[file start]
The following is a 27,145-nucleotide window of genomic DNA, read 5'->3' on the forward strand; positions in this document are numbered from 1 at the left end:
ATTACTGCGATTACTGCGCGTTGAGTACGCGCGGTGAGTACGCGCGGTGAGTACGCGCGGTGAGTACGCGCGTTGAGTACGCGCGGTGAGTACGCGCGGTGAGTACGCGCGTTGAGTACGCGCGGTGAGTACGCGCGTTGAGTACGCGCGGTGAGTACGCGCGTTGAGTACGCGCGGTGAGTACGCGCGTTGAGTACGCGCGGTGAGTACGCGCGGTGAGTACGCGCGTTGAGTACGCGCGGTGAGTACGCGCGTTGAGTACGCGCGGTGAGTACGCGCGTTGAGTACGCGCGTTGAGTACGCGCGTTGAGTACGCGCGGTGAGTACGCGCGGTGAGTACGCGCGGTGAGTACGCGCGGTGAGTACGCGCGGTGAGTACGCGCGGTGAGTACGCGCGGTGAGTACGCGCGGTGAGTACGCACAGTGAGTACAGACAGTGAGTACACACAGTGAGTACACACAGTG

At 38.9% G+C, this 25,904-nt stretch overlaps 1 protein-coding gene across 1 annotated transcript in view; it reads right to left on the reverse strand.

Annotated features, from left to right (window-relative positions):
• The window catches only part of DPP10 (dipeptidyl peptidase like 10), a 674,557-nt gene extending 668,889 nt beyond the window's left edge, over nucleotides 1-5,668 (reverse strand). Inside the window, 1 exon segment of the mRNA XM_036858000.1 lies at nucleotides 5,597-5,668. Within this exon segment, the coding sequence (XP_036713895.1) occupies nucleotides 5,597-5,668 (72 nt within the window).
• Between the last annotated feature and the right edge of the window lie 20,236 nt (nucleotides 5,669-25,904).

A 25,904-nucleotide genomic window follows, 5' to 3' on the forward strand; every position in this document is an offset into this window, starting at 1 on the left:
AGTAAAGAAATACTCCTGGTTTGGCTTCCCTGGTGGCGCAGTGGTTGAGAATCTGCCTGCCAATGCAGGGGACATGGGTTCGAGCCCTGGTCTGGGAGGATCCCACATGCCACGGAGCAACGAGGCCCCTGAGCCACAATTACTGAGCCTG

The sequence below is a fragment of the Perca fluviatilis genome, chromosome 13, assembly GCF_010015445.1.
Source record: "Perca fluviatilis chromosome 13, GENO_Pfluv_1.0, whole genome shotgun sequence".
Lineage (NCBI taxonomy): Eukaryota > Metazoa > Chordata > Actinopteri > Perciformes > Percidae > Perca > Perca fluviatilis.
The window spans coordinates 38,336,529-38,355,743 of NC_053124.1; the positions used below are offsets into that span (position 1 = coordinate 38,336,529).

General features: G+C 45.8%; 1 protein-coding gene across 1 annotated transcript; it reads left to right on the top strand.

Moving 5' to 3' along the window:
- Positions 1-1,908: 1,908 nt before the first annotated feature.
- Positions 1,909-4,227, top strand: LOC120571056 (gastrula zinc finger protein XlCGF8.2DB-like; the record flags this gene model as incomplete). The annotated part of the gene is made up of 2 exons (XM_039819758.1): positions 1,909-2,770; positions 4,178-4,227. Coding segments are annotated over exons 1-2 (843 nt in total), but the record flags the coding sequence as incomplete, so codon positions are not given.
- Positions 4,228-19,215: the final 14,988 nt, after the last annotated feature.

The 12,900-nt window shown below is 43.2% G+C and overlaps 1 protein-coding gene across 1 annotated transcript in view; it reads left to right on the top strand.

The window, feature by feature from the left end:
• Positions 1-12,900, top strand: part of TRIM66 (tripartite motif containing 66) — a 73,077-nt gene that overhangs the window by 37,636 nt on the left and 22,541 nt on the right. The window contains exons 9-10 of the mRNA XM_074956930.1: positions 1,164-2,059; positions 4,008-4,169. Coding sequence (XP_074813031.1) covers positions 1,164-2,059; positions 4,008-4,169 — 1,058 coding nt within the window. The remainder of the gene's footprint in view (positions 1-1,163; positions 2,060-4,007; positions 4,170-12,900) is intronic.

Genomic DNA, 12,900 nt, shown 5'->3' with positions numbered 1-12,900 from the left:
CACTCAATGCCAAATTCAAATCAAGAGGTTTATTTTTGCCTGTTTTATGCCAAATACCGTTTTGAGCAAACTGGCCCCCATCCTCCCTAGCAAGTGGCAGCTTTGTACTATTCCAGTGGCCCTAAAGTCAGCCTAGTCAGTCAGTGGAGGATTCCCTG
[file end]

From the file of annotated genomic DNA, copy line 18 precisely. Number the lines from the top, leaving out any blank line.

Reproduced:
The 12,900-nt window shown below is 43.2% G+C and overlaps 1 protein-coding gene across 1 annotated transcript in view; it reads left to right on the top strand.